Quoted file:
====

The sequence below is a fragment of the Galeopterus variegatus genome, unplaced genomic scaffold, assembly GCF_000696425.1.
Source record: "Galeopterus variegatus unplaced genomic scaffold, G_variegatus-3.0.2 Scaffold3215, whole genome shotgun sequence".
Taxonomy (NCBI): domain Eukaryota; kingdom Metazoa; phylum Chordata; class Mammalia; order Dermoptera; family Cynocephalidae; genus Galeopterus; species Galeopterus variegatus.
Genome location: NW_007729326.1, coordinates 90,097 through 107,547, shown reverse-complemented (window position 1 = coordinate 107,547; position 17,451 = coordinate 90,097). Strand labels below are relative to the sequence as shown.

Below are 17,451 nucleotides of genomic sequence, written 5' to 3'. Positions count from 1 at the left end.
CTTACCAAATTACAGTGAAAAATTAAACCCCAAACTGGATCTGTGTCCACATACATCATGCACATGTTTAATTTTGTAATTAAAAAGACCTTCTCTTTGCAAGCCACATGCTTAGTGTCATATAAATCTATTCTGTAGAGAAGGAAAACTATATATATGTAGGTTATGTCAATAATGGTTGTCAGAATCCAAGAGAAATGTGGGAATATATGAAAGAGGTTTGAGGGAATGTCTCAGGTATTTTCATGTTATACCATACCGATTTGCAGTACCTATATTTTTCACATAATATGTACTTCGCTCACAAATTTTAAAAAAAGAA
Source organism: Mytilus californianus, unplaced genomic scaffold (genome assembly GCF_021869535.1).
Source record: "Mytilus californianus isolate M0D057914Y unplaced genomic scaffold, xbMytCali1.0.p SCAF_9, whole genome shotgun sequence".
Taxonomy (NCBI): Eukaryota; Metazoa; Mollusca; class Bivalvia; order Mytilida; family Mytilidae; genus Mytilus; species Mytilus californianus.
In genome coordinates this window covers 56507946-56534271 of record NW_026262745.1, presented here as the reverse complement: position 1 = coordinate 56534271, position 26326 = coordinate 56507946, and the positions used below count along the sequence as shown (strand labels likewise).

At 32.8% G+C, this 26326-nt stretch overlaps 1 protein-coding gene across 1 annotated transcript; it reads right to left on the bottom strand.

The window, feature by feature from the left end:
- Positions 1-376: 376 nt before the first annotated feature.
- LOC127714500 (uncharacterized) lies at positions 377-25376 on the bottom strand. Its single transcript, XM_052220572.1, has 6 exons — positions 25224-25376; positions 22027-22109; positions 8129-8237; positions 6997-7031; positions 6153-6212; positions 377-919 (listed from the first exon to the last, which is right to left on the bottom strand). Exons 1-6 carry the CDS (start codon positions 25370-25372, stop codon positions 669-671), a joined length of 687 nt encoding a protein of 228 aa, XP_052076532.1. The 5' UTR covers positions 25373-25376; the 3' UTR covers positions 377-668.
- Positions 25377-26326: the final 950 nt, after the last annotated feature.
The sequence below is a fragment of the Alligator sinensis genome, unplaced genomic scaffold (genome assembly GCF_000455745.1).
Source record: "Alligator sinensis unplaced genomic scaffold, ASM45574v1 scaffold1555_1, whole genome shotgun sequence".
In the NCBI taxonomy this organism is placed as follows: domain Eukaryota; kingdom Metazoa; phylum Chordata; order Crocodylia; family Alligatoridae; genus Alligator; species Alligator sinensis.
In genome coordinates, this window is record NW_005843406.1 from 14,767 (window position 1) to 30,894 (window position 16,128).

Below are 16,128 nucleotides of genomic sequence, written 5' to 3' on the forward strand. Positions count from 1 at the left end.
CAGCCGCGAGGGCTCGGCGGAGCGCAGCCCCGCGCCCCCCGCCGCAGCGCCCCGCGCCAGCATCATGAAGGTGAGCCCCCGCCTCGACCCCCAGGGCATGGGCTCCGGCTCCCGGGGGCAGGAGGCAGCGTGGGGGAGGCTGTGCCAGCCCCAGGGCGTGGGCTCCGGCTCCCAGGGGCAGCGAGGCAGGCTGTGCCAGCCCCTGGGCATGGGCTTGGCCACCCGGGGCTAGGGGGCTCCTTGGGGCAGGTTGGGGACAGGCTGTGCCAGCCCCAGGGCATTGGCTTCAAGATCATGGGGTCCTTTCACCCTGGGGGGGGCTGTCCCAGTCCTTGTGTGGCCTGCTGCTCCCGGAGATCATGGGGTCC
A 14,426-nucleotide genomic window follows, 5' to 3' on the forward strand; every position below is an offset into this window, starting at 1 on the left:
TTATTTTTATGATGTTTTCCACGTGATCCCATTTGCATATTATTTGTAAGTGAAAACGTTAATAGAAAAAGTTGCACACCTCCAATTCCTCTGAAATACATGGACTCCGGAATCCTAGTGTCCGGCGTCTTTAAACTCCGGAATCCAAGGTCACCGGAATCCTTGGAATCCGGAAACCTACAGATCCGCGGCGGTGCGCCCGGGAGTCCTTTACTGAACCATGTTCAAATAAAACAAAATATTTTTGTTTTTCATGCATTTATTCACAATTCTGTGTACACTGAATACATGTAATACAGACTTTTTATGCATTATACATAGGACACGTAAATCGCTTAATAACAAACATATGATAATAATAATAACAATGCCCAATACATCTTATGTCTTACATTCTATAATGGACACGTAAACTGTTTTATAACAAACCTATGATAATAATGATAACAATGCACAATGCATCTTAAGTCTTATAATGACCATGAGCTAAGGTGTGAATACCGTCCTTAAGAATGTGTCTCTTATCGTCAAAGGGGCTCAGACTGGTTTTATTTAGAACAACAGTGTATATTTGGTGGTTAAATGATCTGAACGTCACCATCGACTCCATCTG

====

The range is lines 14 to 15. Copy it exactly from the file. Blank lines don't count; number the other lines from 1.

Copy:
- LOC127714500 (uncharacterized) lies at positions 377-25376 on the bottom strand. Its single transcript, XM_052220572.1, has 6 exons — positions 25224-25376; positions 22027-22109; positions 8129-8237; positions 6997-7031; positions 6153-6212; positions 377-919 (listed from the first exon to the last, which is right to left on the bottom strand). Exons 1-6 carry the CDS (start codon positions 25370-25372, stop codon positions 669-671), a joined length of 687 nt encoding a protein of 228 aa, XP_052076532.1. The 5' UTR covers positions 25373-25376; the 3' UTR covers positions 377-668.
- Positions 25377-26326: the final 950 nt, after the last annotated feature.